Lalbazaar Review (Zee 5): Ajay Devgn Presented Show Is A Half-Baked Crime Drama That Evokes Nothing (Pic Credit: IMDb)
Lalbazaar Review (Zee 5): Ajay Devgn Presented Show Is A Half-Baked Crime Drama That Evokes Nothing (Pic Credit: IMDb)

Ain’t nothing wrong in exploring the underbelly and the heartless activities that unfold there. But when you release it around a show that has already hit the aim (Paatal Lok) and is on the same lines, expectations are high. (PS: before you school me not to compare, I am not). Lalbazaar is a story intriguing on paper but half-baked on screen and that is what killed the mood. Also, Ajay Devgn is the presenter here.

Cast: Sabyasachi Chakraborty, Kaushik Sen, Hrishitaa Bhatt, Sauraseni, Dibyendu Bhattacharya, Gaurav Chakraborty, Ronjini Chakraborty and ensemble.

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Set in Kolkata, Lalbazaar is a story that takes you to the underbelly of this place and shows you the unimaginable things that take place. A group of honest, and well, believable police officers are on a mission to bring peace to this hell of a place. While on that, the several murders that take place in the town is also a mystery to be solved.

Lalbazaar Review (Zee 5): Ajay Devgn Presented Show Is A Half-Baked Crime Drama That Evokes Nothing (Pic Credit: IMDb)
Lalbazaar Review (Zee 5): Ajay Devgn Presented Show Is A Half-Baked Crime Drama That Evokes Nothing (Pic Credit: IMDb)

Lalbazaar Review: What’s Good:

The casting director of this series needs to be paid in double (for casting the main leads). The only saving grace in this super predictable cat and mouse chase that kept me hooked was the main cast. Comprising of two veteran Bengali actors and some amazing performers, Lalbazaar had the main key to excel but it didn’t.

Kaushik Sen and Sabyasachi Chakraborty bring to the table what is expected from actors of their calibre. Who stood out of all is Ronjini Chakraborty. The actor who I remember from her short stint in Article 15, is brilliant and I would want to see more of her.

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Coming to writing. As said earlier, the idea and the writing to an extent is fascinating. The part where it treats its two major locations, Lalbazaar and Munsihunj (Red Light area) as characters. But only on paper, more about it later.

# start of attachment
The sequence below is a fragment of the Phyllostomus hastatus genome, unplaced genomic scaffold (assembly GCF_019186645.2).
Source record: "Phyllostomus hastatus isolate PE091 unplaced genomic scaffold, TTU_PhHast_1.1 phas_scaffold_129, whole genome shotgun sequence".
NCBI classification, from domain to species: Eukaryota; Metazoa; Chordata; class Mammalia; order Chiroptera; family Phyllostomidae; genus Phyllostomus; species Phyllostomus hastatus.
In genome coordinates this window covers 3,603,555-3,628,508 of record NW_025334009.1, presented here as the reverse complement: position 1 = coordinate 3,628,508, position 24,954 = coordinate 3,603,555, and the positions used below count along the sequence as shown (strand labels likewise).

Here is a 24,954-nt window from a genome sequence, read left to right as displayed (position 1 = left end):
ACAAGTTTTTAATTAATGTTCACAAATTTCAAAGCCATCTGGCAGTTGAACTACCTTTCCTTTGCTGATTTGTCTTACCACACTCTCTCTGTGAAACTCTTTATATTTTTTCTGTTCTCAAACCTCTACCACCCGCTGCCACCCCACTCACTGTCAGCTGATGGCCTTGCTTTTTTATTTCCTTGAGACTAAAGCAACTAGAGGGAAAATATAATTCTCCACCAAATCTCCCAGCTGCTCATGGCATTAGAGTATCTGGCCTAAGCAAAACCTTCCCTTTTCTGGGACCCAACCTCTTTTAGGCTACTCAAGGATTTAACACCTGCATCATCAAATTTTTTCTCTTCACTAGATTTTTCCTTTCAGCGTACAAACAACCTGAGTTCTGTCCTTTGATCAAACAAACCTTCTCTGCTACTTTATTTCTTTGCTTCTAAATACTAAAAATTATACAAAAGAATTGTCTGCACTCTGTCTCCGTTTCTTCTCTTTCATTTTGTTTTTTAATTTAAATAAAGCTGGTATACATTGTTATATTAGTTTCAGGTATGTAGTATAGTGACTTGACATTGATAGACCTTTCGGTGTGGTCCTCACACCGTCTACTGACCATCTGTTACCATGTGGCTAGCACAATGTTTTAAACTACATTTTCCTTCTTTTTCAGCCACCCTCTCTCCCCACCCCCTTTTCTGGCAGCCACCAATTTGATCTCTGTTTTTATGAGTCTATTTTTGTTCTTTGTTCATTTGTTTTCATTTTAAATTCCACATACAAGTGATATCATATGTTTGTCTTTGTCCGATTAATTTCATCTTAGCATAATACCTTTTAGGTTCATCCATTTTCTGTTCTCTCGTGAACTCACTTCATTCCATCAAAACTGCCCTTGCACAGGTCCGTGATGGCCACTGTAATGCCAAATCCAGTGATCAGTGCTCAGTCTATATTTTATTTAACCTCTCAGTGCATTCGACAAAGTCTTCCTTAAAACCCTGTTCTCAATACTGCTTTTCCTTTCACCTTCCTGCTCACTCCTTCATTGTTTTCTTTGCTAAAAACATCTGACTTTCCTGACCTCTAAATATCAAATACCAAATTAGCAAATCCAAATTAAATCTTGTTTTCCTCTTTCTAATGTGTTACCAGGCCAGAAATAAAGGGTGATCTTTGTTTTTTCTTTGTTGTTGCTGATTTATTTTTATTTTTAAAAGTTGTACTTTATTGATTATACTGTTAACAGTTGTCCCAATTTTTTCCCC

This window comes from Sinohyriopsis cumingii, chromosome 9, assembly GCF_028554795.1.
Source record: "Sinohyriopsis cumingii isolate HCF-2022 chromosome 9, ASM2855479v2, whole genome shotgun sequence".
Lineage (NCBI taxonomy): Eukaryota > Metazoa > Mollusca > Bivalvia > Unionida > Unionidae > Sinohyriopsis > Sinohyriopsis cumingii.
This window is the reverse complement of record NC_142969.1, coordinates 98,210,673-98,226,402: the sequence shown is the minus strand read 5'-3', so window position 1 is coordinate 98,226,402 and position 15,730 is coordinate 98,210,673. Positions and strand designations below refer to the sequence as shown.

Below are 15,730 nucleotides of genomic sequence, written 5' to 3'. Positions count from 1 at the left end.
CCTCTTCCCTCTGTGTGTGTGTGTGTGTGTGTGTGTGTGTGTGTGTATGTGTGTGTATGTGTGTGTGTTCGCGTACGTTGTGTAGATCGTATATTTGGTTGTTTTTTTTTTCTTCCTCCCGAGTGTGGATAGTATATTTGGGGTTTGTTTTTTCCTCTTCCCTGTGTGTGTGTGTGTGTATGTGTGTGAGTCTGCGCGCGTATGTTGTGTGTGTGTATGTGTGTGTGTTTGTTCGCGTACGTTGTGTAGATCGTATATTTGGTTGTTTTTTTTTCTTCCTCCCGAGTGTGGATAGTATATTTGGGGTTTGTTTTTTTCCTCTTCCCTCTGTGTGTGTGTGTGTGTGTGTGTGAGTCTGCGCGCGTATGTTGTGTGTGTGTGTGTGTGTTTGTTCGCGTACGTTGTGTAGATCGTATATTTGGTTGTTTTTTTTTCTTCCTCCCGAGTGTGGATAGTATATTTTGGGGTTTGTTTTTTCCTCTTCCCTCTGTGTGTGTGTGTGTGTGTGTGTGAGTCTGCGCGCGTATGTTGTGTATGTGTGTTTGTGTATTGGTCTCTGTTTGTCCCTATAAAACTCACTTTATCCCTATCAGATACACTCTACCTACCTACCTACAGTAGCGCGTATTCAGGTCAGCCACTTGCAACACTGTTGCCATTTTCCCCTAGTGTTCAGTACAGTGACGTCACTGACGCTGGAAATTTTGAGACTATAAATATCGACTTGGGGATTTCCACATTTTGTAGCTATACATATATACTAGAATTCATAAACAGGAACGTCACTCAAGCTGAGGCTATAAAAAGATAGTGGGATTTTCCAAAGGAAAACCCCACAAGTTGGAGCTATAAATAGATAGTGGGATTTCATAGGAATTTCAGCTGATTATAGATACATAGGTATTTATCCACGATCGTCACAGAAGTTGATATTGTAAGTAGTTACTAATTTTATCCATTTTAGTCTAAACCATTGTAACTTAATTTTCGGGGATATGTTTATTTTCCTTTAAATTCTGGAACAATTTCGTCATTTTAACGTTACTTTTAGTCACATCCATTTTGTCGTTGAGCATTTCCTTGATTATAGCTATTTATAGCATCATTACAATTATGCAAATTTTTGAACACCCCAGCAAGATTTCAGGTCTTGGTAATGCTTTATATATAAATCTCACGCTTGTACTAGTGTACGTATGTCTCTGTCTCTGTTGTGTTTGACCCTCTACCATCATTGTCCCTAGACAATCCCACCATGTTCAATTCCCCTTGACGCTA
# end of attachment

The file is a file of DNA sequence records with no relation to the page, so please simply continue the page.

Lalbazaar Review: What’s Bad:

As much as I appreciated the idea and the writing, the execution is bland. To an extent were a few scenes and their set up looked straight out of an episode from Crime Patrol. My major issue was the disconnect between the parallel plots. While the event and murders happened parallel, nothing actually helped me to connect them all.

In the writing, where it tries to go inside the lives of the police officers and show them apart from their uniform, it looks forced and the purpose is defeated.

That brings me to the dialect. Seemed like only one actor brought his Bengali accent on the table and others clearly missed the point in their homework. Not even the localities commit to a dialect that is expected. We have seen Kolkata in our films and shows various times, and dialect is one major thing that drives the narrative.

To much dismay, even the camera department and the background score add nothing to the viewing experience.

While the police officers are played with conviction by the actors, the writer and director don’t give them much meat to dig their teeth into. Also, can we get done with stereotyping a brothel? That’s a major bad point. And, what is that climax? Season 2 is hinted, but I can’t see much waiting.

Lalbazaar Review: Last Words:

The show failed to evoke anything in me. Maybe it might in you, tell me if it does. A more marinated approach to this drama could have done wonders for it. You can skip this one.

Star Ratings: 2 out of 5 Stars

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